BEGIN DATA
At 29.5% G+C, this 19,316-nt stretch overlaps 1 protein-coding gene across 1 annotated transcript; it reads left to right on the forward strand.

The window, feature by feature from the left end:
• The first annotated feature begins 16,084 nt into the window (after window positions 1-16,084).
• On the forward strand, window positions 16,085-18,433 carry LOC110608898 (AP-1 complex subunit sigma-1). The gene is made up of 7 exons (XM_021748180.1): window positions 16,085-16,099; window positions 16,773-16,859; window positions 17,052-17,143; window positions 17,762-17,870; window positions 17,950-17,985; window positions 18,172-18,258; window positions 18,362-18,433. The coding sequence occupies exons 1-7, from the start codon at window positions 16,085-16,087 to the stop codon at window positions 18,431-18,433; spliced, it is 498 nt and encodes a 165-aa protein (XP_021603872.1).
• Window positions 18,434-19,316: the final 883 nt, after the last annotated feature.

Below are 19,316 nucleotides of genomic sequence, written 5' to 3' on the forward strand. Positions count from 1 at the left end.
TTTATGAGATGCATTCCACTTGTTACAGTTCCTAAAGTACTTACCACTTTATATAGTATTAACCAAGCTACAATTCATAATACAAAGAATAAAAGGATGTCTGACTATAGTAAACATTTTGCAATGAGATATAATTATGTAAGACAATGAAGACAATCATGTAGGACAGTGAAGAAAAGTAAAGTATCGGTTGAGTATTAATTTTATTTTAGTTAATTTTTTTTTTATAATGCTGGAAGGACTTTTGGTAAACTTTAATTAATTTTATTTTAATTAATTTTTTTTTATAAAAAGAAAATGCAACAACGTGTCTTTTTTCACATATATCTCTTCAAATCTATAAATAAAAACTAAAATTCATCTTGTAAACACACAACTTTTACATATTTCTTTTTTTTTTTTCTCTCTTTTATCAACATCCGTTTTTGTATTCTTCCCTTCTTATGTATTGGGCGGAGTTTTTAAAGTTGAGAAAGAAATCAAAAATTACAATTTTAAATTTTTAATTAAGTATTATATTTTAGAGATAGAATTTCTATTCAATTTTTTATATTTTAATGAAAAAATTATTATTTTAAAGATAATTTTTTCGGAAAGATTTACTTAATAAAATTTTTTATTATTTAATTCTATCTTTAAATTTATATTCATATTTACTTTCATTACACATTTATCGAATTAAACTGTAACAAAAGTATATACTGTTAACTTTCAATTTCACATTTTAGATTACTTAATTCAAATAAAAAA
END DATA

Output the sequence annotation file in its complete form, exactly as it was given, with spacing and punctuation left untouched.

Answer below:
At 29.5% G+C, this 19,316-nt stretch overlaps 1 protein-coding gene across 1 annotated transcript; it reads left to right on the forward strand.

The window, feature by feature from the left end:
• The first annotated feature begins 16,084 nt into the window (after window positions 1-16,084).
• On the forward strand, window positions 16,085-18,433 carry LOC110608898 (AP-1 complex subunit sigma-1). The gene is made up of 7 exons (XM_021748180.1): window positions 16,085-16,099; window positions 16,773-16,859; window positions 17,052-17,143; window positions 17,762-17,870; window positions 17,950-17,985; window positions 18,172-18,258; window positions 18,362-18,433. The coding sequence occupies exons 1-7, from the start codon at window positions 16,085-16,087 to the stop codon at window positions 18,431-18,433; spliced, it is 498 nt and encodes a 165-aa protein (XP_021603872.1).
• Window positions 18,434-19,316: the final 883 nt, after the last annotated feature.

Below are 19,316 nucleotides of genomic sequence, written 5' to 3' on the forward strand. Positions count from 1 at the left end.
TTTATGAGATGCATTCCACTTGTTACAGTTCCTAAAGTACTTACCACTTTATATAGTATTAACCAAGCTACAATTCATAATACAAAGAATAAAAGGATGTCTGACTATAGTAAACATTTTGCAATGAGATATAATTATGTAAGACAATGAAGACAATCATGTAGGACAGTGAAGAAAAGTAAAGTATCGGTTGAGTATTAATTTTATTTTAGTTAATTTTTTTTTTATAATGCTGGAAGGACTTTTGGTAAACTTTAATTAATTTTATTTTAATTAATTTTTTTTTATAAAAAGAAAATGCAACAACGTGTCTTTTTTCACATATATCTCTTCAAATCTATAAATAAAAACTAAAATTCATCTTGTAAACACACAACTTTTACATATTTCTTTTTTTTTTTTCTCTCTTTTATCAACATCCGTTTTTGTATTCTTCCCTTCTTATGTATTGGGCGGAGTTTTTAAAGTTGAGAAAGAAATCAAAAATTACAATTTTAAATTTTTAATTAAGTATTATATTTTAGAGATAGAATTTCTATTCAATTTTTTATATTTTAATGAAAAAATTATTATTTTAAAGATAATTTTTTCGGAAAGATTTACTTAATAAAATTTTTTATTATTTAATTCTATCTTTAAATTTATATTCATATTTACTTTCATTACACATTTATCGAATTAAACTGTAACAAAAGTATATACTGTTAACTTTCAATTTCACATTTTAGATTACTTAATTCAAATAAAAAA